*Note: Because the road is still under construction, Google Maps will not allow me to connect the dots between Muang Nguen and Luang Prabang on the route we actually rode. When you look at the map, imagine a direct line between these two points, and take out the large detour to the south or north.
Day 1 – Thailand to Laos
After a 2.5 hour bus ride, we arrived at the “friendship bridge”, a strange little stretch of road between officially exiting Thailand and entering Laos, there was a surreal moment when the bus simply swung over to drive on the other side of the road, as in Thailand they drive on the right, and in Laos on the left, as a throwback to colonial French occupation. Conveniently, this one had a perfect little curve in it to block the view, just built for subterfuge! (Hehe) Here we offloaded the bikes from the passenger bus we took from Nan.
However, something was not right, the song tow wasn’t there! Noy was stressing, as the bus driver did not want to wait. She tried to call her friend, but with no luck. Not wanting to leave the bikes unattended, at first she thought she would stay there, and I ride the bus to the Laos border, but at the last minute, she hopped on the bus too. To our great relief, the song tow was waiting at the Laos border! She told the driver where the bikes were and he went to pick them up while we headed through immigration, then back on the bus to the little border town of Muang Ngeun where we reconvened with our bikes. Of course we had to pay for our bus ride, pay the song tow driver, and then pay the bus extra for the bike as well, but in the end all went smoothly and it was worth it. We assembled our bikes, and after delivering a thank you gift of oranges to her friend who worked up the road, and a lovely lunch at the roadside restaurant where she works, we were on our way.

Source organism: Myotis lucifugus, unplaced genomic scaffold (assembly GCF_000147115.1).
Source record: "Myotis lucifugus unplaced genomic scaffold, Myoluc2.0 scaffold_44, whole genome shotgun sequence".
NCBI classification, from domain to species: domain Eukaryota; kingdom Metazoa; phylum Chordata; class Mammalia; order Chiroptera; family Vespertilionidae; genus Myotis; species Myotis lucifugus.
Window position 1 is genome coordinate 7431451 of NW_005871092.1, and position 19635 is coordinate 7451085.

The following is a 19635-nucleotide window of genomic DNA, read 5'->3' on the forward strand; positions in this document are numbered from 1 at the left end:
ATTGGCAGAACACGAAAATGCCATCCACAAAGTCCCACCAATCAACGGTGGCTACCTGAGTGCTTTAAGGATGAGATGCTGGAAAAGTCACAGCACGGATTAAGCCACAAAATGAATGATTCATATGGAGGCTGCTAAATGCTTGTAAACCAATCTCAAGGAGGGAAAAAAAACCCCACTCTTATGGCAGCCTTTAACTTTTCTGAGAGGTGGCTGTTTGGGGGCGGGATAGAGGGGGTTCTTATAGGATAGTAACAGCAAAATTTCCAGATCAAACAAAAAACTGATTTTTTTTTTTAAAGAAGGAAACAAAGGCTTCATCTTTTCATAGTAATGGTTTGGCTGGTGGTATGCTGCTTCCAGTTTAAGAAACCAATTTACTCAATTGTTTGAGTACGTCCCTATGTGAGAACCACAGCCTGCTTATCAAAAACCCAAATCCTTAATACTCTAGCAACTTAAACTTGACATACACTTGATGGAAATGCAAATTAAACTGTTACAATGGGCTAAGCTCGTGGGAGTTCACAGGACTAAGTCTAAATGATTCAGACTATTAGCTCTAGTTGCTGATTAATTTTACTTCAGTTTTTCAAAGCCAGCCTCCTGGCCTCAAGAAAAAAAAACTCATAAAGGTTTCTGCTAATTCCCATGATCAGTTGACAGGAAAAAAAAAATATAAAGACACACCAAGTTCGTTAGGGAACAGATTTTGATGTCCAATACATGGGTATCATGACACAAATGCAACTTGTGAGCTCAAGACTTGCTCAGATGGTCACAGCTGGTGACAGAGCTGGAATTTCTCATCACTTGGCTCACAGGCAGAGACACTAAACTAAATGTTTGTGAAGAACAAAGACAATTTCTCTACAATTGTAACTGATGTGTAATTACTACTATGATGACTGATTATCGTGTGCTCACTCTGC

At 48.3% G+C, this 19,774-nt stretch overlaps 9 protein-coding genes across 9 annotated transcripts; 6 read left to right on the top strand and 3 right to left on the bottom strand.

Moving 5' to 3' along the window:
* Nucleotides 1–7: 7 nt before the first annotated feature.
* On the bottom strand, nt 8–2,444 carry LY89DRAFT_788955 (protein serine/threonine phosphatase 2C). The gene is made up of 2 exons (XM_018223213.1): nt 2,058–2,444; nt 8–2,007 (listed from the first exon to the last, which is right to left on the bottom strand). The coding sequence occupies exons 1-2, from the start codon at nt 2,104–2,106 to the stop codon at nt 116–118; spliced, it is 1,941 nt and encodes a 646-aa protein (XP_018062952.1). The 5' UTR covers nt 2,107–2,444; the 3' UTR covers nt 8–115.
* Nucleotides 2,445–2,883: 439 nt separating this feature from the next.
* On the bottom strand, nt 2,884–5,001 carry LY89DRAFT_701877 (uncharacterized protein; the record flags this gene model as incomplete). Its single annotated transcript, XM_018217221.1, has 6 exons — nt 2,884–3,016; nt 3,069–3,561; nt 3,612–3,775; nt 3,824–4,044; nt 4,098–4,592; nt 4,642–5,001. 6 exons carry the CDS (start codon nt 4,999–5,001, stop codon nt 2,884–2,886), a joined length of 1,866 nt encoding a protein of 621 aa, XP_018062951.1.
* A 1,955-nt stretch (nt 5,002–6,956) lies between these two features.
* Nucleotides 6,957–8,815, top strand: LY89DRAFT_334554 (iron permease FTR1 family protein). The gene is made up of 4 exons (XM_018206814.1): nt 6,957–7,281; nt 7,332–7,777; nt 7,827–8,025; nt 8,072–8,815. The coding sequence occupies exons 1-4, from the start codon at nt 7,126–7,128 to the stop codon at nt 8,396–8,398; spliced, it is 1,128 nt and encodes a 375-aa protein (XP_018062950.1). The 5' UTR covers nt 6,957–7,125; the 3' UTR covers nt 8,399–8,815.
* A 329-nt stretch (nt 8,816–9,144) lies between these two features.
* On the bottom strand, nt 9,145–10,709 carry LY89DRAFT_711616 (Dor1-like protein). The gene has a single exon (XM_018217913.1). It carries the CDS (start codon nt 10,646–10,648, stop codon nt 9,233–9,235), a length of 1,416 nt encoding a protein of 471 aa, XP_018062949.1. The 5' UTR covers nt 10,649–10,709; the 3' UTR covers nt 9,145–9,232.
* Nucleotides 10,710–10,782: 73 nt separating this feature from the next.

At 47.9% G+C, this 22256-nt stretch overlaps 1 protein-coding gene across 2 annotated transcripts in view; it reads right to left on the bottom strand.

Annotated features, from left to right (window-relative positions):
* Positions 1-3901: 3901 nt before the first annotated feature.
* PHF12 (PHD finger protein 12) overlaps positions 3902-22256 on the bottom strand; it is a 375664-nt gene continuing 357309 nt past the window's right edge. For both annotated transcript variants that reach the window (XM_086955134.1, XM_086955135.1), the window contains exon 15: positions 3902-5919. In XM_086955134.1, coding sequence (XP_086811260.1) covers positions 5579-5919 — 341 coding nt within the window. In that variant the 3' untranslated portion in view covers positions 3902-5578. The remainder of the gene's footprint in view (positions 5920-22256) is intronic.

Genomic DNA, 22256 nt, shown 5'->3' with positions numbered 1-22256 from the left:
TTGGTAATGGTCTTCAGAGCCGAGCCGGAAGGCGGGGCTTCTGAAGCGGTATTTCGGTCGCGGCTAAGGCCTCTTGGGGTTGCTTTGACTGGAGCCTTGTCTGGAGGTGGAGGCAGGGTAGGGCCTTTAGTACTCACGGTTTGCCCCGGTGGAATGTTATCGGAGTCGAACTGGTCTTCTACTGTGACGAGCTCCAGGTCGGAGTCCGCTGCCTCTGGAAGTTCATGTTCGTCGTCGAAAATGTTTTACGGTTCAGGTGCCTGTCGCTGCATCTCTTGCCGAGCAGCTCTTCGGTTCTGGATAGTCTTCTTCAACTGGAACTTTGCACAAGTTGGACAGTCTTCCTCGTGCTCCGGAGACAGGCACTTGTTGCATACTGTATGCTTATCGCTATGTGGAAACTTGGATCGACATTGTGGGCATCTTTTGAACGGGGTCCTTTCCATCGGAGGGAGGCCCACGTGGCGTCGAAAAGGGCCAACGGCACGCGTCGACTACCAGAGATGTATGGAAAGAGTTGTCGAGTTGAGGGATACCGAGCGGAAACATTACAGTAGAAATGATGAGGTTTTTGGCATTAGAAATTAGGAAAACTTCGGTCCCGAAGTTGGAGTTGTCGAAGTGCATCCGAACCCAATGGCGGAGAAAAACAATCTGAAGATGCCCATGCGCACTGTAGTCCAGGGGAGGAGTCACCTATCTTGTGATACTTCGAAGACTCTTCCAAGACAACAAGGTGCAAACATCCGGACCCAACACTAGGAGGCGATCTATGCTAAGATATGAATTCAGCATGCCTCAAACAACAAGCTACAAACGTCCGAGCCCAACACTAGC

The road into the town of Hongsa was one of the worst you can imagine on a bike; full of potholes and unpaved sections. To get here we had to climb 18kms of straight-up steep hills that wound through the mountainous region of northern Laos before descending for about 15k. It was quite the introduction to bike touring! I am, of course sore, but my hip feels mostly ok, the little training injury of a strained hamstring that I gave myself riding up to a hilltop temple in Thailand in the spirit of getting ready for the trip hasn’t bothered me too much, and also minimal schaffing, so, so far so good
My first impression of Laos is that it is noticeably less affluent than Thailand in general. The language is close enough to Thai that my little guide can speak easily with everyone, and she’s been very conscientious about making sure both of our needs are met.
We stopped in town and had a fresh coconut while we wrestled with putting a SIM card in my phone, which ultimately didn’t work. I think my phone is unlocked, but apparently there is often compatibility problems in Laos, so wifi it is for me for the week I am passing through. While we were there I touched my face and it was covered with crusted salt from my sweat that had dried there!
And now here we are, sitting in a very clean room at a posh hilltop resort in the town of Hongsa, which is known for its power generating station (Hongsa Powah!). Ironically, as we pulled up to the driveway of the elaborate Hongsa Resort just as the sky turned to orange fire, there was one last, ridiculously steep hill. Haha! I guess that was our theme for the day. But it didn’t end there